I’ve heard it over 4 years, and it’s starting up again. I could make the argument that all things being equal Obama just might be way more qualified than Romney for the job, but it wouldn’t make much difference. Frankly, I hate getting into those types of political discussions because neither side is going to convince the other, and it won’t be long until either I’m being accused of voting one way “because” or I’m having to say their voting against “because”.

And then a friend of mine wrote something on Facebook Friday night that made me feel good. So of course I’m sharing it here:

For those of you who are proud of having Obama as the first African American president don’t allow people to make you feel bad about it. You have every right to your feelings. Stop letting folks make you feel like you are wrong for doing so. Stop letting folks pigeon hole you and try to attack your intelligence because you like Obama. Don’t allow folks to try and make you feel that you are incapable of making informed decisions because you like Obama. Especially don’t let anybody insult your intelligence by saying the only reason you voted for him is because you are black. Your intelligence and ability to make decisions runs much deeper than that.

We still live in a time where black folks are still having firsts after what over 400 years in this country. The first black president, the first black mayor in a town, the first black governor in a state, the first black legislator in a state and the list goes on. We are still having firsts. Having a love of your own does not mean you hate someone else. Be proud of who you are. Peace

Yes, that’s how I’ve been feeling since 2008. I wasn’t going to vote for Obama because he was black; I was a Hillary Clinton fan. But when all was said and done I wasn’t voting for McCain – Palin and that was that. But the accusations… I don’t back down from those kinds of fights in person but online, it’s an argument that makes no sense to have.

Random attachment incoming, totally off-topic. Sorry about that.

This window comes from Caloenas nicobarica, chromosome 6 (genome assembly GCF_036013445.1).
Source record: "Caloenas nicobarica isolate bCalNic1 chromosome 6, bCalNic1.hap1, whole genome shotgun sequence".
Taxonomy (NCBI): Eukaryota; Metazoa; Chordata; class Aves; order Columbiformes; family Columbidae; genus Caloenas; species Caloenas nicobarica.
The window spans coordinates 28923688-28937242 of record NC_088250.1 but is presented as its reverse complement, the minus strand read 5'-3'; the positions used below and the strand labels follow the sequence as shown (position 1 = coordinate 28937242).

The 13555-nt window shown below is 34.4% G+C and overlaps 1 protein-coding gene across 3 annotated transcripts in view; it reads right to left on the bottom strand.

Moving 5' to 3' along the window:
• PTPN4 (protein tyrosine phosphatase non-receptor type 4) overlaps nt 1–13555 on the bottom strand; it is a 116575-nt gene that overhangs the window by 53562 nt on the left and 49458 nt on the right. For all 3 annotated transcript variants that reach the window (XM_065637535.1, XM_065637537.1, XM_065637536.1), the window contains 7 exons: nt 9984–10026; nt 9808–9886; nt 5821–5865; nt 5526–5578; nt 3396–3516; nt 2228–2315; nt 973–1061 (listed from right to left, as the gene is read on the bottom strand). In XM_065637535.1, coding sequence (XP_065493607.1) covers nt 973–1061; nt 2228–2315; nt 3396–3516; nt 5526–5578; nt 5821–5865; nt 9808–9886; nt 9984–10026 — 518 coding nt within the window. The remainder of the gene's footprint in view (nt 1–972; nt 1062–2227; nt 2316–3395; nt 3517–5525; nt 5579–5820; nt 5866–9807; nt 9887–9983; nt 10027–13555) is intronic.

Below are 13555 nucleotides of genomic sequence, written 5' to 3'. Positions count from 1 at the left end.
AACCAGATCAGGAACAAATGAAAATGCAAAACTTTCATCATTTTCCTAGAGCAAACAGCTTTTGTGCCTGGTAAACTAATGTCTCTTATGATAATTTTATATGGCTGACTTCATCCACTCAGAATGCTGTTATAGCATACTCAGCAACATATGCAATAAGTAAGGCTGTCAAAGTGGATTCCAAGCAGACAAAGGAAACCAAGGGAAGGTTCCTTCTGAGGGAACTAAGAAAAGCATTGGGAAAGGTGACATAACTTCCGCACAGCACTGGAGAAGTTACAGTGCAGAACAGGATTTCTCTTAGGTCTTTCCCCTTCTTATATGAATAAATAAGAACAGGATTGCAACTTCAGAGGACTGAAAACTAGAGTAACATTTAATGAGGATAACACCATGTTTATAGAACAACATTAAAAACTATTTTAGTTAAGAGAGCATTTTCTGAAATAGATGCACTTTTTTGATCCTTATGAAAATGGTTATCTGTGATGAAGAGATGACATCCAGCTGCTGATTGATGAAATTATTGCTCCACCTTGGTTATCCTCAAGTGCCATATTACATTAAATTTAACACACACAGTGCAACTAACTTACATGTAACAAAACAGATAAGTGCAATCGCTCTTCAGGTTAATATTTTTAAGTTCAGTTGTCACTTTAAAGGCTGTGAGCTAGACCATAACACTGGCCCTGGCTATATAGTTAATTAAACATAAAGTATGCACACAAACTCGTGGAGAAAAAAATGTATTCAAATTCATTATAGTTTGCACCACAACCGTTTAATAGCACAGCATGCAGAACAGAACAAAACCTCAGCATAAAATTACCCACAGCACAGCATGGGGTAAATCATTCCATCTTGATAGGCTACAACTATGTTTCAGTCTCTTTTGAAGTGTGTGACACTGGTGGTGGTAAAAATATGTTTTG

So it’s been stated, I fully agree and feel vindicated, and that’s that. If I don’t have to deal with any stupid mess from this point until the election I won’t be talking politics here. If I do, as I had to do late in October 2008, I’ll do it, but man, please let’s hope I don’t have to go there again.

Yeah, I’m black. With some Cherokee & some other southern tribe as well; none of us are totally one thing, right? 🙂
 

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The First Year Of My Grandmother’s Passing

Last year on August 25th, at this very time, my grandmother, Hazel Beverly, passed away. She was 90 years old, and she had a pretty good life as an adult, even if there were some years before that which were pretty tough. Yet she wasn’t the type to ever complain about anything; she was the epitome of cool. If you’d like to see any of what I wrote last year about this, you can check here and here.

You know, I almost missed this anniversary, and I feel kind of ashamed of that. It’s not that I didn’t remember the date; it’s that I wasn’t sure what the date was now. One of those things that happens when you work for yourself is that sometimes you have no idea what the date is. Sometimes you don’t even know what day it is, but I knew what day it was because I always know when Friday comes. Even though things have changed, there’s something about Fridays that I absolutely love.

You know, sometimes we get engrossed in so many things that we forget things that should be important to us. In this case it doesn’t mean that the first year of my grandmother’s passing wasn’t important; it’s that for whatever reason it’s not relevant in my life and that’s depressing. I remember dates all the time. I remember my dad’s birthday and when he passed away. I remember my mom’s birthday, as well as my wife’s. Heck, I know the date my wife and I met, December 7th 1994.